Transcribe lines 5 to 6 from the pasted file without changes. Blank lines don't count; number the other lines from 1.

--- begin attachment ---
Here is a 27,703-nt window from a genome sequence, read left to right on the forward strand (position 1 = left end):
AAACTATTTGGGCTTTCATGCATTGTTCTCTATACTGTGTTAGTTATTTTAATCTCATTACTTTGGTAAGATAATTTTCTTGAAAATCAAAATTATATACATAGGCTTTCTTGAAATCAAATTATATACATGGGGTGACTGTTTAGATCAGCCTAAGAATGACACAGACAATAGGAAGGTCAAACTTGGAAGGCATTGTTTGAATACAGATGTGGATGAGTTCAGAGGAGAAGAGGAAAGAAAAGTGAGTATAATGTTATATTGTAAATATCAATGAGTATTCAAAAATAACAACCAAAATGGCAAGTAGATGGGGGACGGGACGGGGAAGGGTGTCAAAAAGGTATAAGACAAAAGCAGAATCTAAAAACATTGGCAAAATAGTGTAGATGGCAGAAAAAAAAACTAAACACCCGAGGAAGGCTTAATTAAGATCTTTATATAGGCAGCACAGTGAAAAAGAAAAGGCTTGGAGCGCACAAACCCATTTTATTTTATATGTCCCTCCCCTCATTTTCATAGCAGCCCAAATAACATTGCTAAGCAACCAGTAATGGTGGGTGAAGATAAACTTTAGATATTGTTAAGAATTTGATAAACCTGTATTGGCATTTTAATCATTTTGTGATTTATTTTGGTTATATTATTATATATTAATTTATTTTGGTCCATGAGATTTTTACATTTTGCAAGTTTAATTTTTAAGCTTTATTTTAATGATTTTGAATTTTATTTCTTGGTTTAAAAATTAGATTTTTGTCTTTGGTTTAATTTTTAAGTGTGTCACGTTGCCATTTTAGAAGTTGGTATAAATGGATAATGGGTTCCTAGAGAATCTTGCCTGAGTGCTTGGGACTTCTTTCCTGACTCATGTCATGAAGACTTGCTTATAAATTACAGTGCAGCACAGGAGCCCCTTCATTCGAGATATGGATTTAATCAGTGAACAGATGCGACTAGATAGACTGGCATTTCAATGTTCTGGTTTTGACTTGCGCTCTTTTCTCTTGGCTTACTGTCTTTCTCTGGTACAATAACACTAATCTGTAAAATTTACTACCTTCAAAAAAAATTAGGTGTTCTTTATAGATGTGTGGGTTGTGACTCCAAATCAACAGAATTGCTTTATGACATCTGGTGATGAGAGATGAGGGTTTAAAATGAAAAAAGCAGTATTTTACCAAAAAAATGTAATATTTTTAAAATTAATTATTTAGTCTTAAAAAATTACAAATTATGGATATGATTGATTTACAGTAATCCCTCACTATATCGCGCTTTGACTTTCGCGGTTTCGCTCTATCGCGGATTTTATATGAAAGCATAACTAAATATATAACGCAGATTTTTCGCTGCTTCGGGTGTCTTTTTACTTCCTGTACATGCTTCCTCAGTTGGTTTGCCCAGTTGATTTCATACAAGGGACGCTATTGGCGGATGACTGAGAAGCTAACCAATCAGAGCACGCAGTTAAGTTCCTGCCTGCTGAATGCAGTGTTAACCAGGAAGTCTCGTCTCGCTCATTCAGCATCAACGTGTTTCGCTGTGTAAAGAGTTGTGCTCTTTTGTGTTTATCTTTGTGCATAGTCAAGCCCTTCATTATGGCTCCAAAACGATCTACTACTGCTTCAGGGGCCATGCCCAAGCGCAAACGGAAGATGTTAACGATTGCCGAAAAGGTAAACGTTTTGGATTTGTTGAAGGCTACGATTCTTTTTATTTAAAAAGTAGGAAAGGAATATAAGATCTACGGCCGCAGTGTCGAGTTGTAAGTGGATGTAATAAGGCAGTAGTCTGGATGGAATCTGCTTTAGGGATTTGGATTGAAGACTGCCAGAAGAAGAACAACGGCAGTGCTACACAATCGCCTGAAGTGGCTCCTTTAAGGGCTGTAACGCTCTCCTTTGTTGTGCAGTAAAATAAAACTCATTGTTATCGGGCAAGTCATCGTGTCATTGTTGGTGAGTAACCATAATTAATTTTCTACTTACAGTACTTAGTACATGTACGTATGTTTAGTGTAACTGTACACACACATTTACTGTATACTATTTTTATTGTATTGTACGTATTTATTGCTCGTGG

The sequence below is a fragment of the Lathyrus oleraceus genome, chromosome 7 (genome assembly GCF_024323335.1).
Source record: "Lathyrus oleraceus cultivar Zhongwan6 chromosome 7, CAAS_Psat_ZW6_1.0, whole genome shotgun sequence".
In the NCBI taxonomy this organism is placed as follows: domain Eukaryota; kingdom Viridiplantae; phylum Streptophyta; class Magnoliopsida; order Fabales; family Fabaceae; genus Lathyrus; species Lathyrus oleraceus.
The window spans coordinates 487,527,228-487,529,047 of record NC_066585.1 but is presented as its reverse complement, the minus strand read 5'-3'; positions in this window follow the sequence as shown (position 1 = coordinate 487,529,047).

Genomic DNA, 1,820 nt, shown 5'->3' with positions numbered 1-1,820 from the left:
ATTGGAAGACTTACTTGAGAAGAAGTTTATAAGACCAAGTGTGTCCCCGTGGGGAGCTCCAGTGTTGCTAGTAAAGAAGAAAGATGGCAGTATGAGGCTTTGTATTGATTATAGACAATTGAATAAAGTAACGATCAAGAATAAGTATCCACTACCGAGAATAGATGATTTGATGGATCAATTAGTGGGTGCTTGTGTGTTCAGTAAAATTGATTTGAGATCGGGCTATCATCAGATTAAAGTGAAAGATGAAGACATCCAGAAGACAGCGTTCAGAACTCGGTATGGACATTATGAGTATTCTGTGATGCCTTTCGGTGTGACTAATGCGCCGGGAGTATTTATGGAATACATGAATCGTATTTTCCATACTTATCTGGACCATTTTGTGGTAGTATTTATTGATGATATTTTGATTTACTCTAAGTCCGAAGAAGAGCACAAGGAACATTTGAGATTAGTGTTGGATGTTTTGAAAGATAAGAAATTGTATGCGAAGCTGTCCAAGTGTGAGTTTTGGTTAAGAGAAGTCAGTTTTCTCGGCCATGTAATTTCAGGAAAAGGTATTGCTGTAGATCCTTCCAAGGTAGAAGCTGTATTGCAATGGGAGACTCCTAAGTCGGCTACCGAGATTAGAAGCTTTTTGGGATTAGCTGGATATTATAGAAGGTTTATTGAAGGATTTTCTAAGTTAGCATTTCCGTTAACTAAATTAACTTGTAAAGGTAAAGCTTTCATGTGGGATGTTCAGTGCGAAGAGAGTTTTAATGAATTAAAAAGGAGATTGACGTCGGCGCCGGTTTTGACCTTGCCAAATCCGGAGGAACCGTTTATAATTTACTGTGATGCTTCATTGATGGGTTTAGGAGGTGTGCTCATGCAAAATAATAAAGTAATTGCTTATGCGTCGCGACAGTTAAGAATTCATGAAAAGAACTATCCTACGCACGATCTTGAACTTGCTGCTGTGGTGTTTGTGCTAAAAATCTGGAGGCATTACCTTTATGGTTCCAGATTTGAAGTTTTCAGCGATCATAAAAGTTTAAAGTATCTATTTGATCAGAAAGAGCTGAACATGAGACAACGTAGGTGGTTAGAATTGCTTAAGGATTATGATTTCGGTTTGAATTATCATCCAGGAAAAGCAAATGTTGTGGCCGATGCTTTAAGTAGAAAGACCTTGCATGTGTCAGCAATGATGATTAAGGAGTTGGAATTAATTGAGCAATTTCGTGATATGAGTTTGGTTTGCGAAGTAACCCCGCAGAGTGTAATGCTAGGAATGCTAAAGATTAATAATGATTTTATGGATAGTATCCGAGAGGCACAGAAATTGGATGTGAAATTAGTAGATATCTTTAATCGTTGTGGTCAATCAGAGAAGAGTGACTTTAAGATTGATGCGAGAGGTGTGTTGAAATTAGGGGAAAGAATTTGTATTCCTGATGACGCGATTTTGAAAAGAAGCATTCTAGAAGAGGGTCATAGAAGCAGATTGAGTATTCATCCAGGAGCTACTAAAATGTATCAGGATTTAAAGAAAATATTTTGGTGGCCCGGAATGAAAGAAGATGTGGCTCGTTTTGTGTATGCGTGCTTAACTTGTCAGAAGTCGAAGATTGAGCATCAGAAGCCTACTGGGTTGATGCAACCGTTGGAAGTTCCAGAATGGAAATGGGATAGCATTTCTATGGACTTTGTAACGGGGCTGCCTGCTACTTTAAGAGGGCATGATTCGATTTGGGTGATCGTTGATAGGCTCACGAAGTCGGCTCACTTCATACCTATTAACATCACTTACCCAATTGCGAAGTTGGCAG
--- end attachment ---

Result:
In the NCBI taxonomy this organism is placed as follows: domain Eukaryota; kingdom Viridiplantae; phylum Streptophyta; class Magnoliopsida; order Fabales; family Fabaceae; genus Lathyrus; species Lathyrus oleraceus.
The window spans coordinates 487,527,228-487,529,047 of record NC_066585.1 but is presented as its reverse complement, the minus strand read 5'-3'; positions in this window follow the sequence as shown (position 1 = coordinate 487,529,047).